In each of three consecutive years (1987/88 to 1989/90), 108 weaner steers (average live mass = 192.5 and standard deviation = 1.9 kg) were divided into three groups of 36 steers and fed to achieve growth rates of 0, 0.3 and 0.6 kg/steer/day durÂ¬ing winter. During the subsequent summer, the steers from each wintering level were subdivided into six groups of six steers each, which grazed either Smuts finger grass (Digitaria eriantha spp eriantha) or Nile grass (Acroceras macrum) pastures, each at one of three stocking rates (6, 8 and 10 steers/ha). Rotational grazing was applied. On average, steers subjected to wintering levels of 0, 0.3 and 0.6 kg/day subsequently gained 47.1 Â± 1.7, 38.2 Â± 2.1 and 34.9 Â± 2.2 kg/steer on Smuts finger grass and 63.5 Â± 2.2, 55.7 Â± 2.3 and 42.8 Â± 2.7 kg/steer on Nile grass pasture over a 90-day grazing period. Steers subjected to stocking rates of 6, 8 and 10 steers/ha gained 45.1 Â± 2.0, 39.2 Â± 1.8 and 35.8 Â± 2.4 kg/steer on Smuts finger grass and 61.8 Â± 2.1, 58.7 Â± 2.2 and 41.6 Â± 2.8 kg/steer on Nile grass. Prediction equations for summer live mass gain and final live mass were calculated. For all treatments, steers had better live mass gains when grazing Nile grass than when grazing Smuts finger grass [54.0 Â± 1.5 and 40.0 Â± 1.2 kg (P ≤ 0.01), respectively]. It was not clear whether the higher summer growth-rate on both pastures in animals wintered at maintenance was due to compensatory growth or to relatively more grass/kg live weight being available to the lighter animals.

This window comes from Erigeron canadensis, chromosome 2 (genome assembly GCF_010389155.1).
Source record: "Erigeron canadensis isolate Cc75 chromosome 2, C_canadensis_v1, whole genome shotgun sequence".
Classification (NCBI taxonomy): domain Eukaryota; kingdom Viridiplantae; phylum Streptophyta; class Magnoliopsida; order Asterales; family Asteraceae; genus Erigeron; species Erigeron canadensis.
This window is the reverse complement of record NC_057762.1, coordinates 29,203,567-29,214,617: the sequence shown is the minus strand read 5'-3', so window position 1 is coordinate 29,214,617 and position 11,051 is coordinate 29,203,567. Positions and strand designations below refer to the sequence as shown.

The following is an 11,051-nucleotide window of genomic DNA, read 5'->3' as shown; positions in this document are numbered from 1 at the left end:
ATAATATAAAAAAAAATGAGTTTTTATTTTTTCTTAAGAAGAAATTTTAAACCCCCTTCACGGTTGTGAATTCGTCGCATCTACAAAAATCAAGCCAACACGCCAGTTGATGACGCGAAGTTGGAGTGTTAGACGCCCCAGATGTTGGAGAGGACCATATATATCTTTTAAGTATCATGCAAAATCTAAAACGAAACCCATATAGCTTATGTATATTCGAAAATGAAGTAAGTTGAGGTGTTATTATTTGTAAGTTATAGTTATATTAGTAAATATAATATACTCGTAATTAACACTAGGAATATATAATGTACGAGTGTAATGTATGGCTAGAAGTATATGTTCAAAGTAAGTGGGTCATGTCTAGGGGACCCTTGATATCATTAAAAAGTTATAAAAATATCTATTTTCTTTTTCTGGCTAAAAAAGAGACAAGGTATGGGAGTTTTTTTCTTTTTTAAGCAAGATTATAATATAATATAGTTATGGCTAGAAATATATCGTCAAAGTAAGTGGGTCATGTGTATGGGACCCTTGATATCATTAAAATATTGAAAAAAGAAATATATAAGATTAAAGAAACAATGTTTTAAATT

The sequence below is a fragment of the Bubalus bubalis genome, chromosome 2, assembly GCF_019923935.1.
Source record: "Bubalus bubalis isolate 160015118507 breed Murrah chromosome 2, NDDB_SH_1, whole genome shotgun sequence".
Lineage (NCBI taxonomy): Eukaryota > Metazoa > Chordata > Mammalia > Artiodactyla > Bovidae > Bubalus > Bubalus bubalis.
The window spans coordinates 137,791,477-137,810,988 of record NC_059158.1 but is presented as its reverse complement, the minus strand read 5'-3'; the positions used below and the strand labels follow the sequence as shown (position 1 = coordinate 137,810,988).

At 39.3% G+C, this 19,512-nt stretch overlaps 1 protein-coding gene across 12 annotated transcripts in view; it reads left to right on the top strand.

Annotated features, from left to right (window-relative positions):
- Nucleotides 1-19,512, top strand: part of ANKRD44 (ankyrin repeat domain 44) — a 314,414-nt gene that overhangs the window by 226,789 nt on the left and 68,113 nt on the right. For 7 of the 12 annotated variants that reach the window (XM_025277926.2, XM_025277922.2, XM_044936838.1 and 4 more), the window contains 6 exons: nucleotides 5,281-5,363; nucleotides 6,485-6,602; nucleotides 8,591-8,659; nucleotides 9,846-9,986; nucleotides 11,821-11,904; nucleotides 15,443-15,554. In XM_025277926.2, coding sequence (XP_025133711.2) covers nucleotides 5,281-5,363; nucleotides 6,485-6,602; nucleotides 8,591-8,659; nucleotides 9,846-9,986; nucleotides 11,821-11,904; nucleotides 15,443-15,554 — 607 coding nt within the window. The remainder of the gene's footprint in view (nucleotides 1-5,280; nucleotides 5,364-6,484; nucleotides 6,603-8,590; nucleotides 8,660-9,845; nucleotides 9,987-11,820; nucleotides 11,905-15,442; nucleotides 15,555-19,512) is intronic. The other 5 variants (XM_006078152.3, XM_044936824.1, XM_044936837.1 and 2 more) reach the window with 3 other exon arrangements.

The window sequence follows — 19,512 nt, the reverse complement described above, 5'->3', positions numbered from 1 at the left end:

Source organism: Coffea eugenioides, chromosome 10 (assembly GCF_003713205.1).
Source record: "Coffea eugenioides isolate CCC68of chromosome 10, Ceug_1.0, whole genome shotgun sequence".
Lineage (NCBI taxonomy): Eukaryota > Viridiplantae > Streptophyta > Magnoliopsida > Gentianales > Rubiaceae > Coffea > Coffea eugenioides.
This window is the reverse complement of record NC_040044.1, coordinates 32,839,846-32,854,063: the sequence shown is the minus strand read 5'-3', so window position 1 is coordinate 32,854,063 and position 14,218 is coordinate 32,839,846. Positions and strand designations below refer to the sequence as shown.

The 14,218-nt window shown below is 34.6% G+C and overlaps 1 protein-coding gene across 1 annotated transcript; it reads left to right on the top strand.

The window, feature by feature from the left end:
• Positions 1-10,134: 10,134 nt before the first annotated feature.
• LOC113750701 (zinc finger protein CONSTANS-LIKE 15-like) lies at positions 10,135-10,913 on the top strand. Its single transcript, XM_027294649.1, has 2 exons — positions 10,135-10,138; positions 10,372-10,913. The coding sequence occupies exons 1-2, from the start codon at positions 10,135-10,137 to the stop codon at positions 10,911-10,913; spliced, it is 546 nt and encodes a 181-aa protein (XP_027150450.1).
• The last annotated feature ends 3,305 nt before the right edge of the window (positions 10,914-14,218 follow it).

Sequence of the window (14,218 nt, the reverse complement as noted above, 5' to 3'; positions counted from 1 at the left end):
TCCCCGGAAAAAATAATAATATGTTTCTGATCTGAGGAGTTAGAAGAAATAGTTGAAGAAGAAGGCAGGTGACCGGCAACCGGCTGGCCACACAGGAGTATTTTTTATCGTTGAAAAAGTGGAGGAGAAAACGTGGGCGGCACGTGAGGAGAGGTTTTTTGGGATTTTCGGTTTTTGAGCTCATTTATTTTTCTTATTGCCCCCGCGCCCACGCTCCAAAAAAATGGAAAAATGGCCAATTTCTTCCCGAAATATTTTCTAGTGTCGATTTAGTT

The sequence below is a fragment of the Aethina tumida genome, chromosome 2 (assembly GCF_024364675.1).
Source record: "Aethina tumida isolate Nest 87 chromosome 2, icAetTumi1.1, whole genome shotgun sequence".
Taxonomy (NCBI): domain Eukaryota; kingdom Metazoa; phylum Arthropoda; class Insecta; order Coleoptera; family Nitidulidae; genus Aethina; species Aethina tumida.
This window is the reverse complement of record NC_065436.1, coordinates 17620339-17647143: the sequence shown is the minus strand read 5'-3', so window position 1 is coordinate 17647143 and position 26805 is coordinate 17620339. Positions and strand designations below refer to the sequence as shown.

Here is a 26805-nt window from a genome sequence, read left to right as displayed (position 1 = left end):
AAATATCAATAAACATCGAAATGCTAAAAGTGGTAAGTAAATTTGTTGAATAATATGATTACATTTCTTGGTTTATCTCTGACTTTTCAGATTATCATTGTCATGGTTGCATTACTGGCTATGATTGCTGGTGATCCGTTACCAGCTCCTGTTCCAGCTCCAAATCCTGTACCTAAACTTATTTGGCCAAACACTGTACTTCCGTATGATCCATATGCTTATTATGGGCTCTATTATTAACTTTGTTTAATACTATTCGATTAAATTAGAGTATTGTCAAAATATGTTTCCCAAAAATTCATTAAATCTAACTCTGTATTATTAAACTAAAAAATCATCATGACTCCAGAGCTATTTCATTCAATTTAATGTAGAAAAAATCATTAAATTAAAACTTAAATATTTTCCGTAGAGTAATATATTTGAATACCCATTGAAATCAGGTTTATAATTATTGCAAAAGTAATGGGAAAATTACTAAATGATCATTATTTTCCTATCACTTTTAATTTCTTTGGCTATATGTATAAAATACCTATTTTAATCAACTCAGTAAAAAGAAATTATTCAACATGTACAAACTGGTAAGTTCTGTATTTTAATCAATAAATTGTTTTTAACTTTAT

"Experientia docet" - Experience is the best teacher